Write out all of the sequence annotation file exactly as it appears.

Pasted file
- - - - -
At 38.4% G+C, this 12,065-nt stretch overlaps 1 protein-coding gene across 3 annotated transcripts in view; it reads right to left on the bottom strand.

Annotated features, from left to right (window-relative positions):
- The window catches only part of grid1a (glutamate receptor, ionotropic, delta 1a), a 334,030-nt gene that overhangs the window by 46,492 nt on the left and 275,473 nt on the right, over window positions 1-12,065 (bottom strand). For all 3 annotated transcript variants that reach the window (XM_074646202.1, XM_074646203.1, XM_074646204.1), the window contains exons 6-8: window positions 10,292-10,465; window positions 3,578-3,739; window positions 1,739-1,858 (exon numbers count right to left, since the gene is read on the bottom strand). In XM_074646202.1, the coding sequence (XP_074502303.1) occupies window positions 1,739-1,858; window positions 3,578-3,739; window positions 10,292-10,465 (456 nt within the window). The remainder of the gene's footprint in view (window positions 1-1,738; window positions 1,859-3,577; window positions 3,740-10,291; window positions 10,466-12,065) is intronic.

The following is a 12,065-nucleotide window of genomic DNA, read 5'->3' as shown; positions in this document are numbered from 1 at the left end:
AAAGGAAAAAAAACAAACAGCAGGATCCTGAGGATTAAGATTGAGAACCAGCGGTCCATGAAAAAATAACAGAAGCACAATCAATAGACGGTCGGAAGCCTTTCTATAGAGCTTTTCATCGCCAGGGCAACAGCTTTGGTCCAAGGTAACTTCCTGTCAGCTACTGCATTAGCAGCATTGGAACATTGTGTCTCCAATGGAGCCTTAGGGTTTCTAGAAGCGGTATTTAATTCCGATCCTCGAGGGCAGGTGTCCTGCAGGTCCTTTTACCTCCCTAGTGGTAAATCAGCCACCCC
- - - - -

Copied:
At 38.4% G+C, this 12,065-nt stretch overlaps 1 protein-coding gene across 3 annotated transcripts in view; it reads right to left on the bottom strand.

Annotated features, from left to right (window-relative positions):
- The window catches only part of grid1a (glutamate receptor, ionotropic, delta 1a), a 334,030-nt gene that overhangs the window by 46,492 nt on the left and 275,473 nt on the right, over window positions 1-12,065 (bottom strand). For all 3 annotated transcript variants that reach the window (XM_074646202.1, XM_074646203.1, XM_074646204.1), the window contains exons 6-8: window positions 10,292-10,465; window positions 3,578-3,739; window positions 1,739-1,858 (exon numbers count right to left, since the gene is read on the bottom strand). In XM_074646202.1, the coding sequence (XP_074502303.1) occupies window positions 1,739-1,858; window positions 3,578-3,739; window positions 10,292-10,465 (456 nt within the window). The remainder of the gene's footprint in view (window positions 1-1,738; window positions 1,859-3,577; window positions 3,740-10,291; window positions 10,466-12,065) is intronic.

The following is a 12,065-nucleotide window of genomic DNA, read 5'->3' as shown; positions in this document are numbered from 1 at the left end:
AAAGGAAAAAAAACAAACAGCAGGATCCTGAGGATTAAGATTGAGAACCAGCGGTCCATGAAAAAATAACAGAAGCACAATCAATAGACGGTCGGAAGCCTTTCTATAGAGCTTTTCATCGCCAGGGCAACAGCTTTGGTCCAAGGTAACTTCCTGTCAGCTACTGCATTAGCAGCATTGGAACATTGTGTCTCCAATGGAGCCTTAGGGTTTCTAGAAGCGGTATTTAATTCCGATCCTCGAGGGCAGGTGTCCTGCAGGTCCTTTTACCTCCCTAGTGGTAAATCAGCCACCCC